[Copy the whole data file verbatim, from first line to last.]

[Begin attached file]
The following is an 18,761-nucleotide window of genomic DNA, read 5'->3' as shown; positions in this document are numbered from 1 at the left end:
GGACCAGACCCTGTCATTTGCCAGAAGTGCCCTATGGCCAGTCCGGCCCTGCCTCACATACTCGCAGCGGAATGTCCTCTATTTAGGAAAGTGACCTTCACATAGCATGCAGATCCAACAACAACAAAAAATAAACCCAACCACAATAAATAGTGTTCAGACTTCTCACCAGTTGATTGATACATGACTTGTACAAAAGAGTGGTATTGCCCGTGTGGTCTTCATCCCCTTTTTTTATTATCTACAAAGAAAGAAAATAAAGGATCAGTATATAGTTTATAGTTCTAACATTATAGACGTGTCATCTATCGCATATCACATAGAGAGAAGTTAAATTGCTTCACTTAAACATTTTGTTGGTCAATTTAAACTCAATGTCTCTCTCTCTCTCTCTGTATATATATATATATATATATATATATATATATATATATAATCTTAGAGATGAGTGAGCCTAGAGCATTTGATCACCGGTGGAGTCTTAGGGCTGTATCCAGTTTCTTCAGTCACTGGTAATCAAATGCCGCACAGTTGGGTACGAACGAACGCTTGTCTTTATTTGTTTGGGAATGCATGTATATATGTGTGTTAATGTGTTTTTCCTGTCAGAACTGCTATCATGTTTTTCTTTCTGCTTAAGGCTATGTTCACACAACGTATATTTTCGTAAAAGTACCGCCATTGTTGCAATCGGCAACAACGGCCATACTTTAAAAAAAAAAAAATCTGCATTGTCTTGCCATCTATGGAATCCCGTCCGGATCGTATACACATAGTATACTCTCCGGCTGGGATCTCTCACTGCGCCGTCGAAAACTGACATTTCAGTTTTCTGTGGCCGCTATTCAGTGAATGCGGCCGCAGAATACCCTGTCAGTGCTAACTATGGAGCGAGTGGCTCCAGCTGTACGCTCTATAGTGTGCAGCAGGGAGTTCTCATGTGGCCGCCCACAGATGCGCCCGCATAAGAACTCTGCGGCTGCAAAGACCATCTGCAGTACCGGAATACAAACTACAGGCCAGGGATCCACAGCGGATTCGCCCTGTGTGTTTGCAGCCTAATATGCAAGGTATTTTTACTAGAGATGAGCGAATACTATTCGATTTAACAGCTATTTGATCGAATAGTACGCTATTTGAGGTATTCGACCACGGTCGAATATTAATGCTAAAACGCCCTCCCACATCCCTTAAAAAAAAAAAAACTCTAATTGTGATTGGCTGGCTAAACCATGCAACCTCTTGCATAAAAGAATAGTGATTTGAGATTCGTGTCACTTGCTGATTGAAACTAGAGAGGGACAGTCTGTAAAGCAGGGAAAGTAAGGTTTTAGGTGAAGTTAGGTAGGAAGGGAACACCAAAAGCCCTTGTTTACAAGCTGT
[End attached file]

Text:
The following is an 18,761-nucleotide window of genomic DNA, read 5'->3' as shown; positions in this document are numbered from 1 at the left end:
GGACCAGACCCTGTCATTTGCCAGAAGTGCCCTATGGCCAGTCCGGCCCTGCCTCACATACTCGCAGCGGAATGTCCTCTATTTAGGAAAGTGACCTTCACATAGCATGCAGATCCAACAACAACAAAAAATAAACCCAACCACAATAAATAGTGTTCAGACTTCTCACCAGTTGATTGATACATGACTTGTACAAAAGAGTGGTATTGCCCGTGTGGTCTTCATCCCCTTTTTTTATTATCTACAAAGAAAGAAAATAAAGGATCAGTATATAGTTTATAGTTCTAACATTATAGACGTGTCATCTATCGCATATCACATAGAGAGAAGTTAAATTGCTTCACTTAAACATTTTGTTGGTCAATTTAAACTCAATGTCTCTCTCTCTCTCTCTGTATATATATATATATATATATATATATATATATATATATAATCTTAGAGATGAGTGAGCCTAGAGCATTTGATCACCGGTGGAGTCTTAGGGCTGTATCCAGTTTCTTCAGTCACTGGTAATCAAATGCCGCACAGTTGGGTACGAACGAACGCTTGTCTTTATTTGTTTGGGAATGCATGTATATATGTGTGTTAATGTGTTTTTCCTGTCAGAACTGCTATCATGTTTTTCTTTCTGCTTAAGGCTATGTTCACACAACGTATATTTTCGTAAAAGTACCGCCATTGTTGCAATCGGCAACAACGGCCATACTTTAAAAAAAAAAAAATCTGCATTGTCTTGCCATCTATGGAATCCCGTCCGGATCGTATACACATAGTATACTCTCCGGCTGGGATCTCTCACTGCGCCGTCGAAAACTGACATTTCAGTTTTCTGTGGCCGCTATTCAGTGAATGCGGCCGCAGAATACCCTGTCAGTGCTAACTATGGAGCGAGTGGCTCCAGCTGTACGCTCTATAGTGTGCAGCAGGGAGTTCTCATGTGGCCGCCCACAGATGCGCCCGCATAAGAACTCTGCGGCTGCAAAGACCATCTGCAGTACCGGAATACAAACTACAGGCCAGGGATCCACAGCGGATTCGCCCTGTGTGTTTGCAGCCTAATATGCAAGGTATTTTTACTAGAGATGAGCGAATACTATTCGATTTAACAGCTATTTGATCGAATAGTACGCTATTTGAGGTATTCGACCACGGTCGAATATTAATGCTAAAACGCCCTCCCACATCCCTTAAAAAAAAAAAAACTCTAATTGTGATTGGCTGGCTAAACCATGCAACCTCTTGCATAAAAGAATAGTGATTTGAGATTCGTGTCACTTGCTGATTGAAACTAGAGAGGGACAGTCTGTAAAGCAGGGAAAGTAAGGTTTTAGGTGAAGTTAGGTAGGAAGGGAACACCAAAAGCCCTTGTTTACAAGCTGT